Broadway actor Nick Cordero’s health is going “downhill,” his wife revealed Wednesday in a tearful update.
Cordero, 41, has battled a series of coronavirus-related complications since he was hospitalized in March. He spent weeks on a ventilator and had to have his leg amputated after issues with blood clotting.
Earlier this week, his wife, Amanda Kloots, excitedly shared that he’d experienced a “small win” in his recovery.
But his health got worse Wednesday, she said, asking fans for their prayers during an Instagram Live stream.
“Nick has had a bad morning,” she said. “Unfortunately, things are going downhill at the moment, so I am asking again for all the prayers, mega-prayers, right now.”
“Please cheer and please pray for Nick today, and I know that this virus is not going to get him down,” Kloots said, wiping tears from her eyes. “It’s not how his story ends, so just keep us in your thoughts and prayers today.”
Kloots, who is a fitness trainer, did not provide additional details about her husband’s health. But she has previously said that Cordero woke up from his medically induced coma this month, and is still fighting a lingering lung infection.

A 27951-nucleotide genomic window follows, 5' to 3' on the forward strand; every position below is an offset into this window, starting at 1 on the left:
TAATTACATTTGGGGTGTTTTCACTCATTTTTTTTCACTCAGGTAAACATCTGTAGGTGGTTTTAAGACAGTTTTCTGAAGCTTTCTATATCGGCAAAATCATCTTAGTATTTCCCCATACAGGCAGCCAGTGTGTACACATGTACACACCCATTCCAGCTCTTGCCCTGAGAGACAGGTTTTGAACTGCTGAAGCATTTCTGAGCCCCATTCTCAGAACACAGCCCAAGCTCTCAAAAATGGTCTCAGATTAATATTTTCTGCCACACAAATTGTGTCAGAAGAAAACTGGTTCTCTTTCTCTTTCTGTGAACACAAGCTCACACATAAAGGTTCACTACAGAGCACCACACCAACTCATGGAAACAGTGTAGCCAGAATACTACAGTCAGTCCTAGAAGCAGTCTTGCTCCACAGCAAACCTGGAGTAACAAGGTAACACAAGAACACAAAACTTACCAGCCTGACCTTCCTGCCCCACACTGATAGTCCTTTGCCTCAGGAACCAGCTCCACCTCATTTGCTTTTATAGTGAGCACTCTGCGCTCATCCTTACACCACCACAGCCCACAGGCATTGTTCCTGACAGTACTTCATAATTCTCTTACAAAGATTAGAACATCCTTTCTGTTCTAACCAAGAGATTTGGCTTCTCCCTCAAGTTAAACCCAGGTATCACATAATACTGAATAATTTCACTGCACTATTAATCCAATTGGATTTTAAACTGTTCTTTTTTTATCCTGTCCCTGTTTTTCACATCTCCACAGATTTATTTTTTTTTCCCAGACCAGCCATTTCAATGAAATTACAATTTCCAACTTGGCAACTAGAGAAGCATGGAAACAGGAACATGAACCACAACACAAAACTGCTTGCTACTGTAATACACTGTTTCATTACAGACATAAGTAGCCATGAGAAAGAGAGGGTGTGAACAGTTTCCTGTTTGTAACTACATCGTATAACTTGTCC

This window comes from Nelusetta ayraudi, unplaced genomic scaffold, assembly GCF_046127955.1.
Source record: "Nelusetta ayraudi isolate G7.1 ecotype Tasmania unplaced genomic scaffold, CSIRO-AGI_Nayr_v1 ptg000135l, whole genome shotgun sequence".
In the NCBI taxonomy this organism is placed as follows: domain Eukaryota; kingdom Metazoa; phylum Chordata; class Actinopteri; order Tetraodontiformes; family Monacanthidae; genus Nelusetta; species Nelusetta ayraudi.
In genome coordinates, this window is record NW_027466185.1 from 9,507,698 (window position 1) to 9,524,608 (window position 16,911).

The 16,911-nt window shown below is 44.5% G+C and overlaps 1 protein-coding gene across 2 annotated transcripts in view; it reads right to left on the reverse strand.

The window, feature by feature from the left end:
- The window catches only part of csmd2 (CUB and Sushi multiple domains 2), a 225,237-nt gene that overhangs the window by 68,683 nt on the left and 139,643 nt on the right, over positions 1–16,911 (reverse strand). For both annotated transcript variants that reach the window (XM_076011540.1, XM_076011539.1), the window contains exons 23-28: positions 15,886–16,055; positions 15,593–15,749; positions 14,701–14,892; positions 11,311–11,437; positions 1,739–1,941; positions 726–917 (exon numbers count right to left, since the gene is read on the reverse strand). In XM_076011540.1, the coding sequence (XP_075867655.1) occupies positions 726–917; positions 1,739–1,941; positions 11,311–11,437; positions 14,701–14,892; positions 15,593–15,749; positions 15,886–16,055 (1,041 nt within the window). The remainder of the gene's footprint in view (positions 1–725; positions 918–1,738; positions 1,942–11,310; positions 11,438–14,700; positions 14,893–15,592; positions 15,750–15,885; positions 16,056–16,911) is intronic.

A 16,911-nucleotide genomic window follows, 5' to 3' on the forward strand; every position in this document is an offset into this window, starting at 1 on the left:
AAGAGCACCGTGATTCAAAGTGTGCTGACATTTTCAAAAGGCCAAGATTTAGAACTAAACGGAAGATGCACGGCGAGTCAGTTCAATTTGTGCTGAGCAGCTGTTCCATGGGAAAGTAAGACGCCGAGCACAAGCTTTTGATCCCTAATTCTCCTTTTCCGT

On Thursday, Kloots shared that she remains optimistic.
“When things look down, we look UP! I have my masters in OPTIMISM!” she wrote in an Instagram post.
Cordero was nominated for a Tony Award in 2014 for his role in “Bullets Over Broadway.” He’s also appeared on television in episodes of “Blue Bloods,” “Law & Order: Special Victims Unit” and “Lilyhammer.”
Fans used the hashtag #WakeUpNick to share messages of hope for the actor, and later, after he woke up, the hashtag #offthevent to pray for him to get off the ventilator.
Kloots said Cordero had no pre-existing health conditions before he tested positive for coronavirus, and has always been healthy.
He has since tested negative for coronavirus, but is continuing to battle complications from it. Some of the complications include septic shock, “mini-strokes” and a leg amputation, his wife said.
CNN’s Lisa France contributed to this report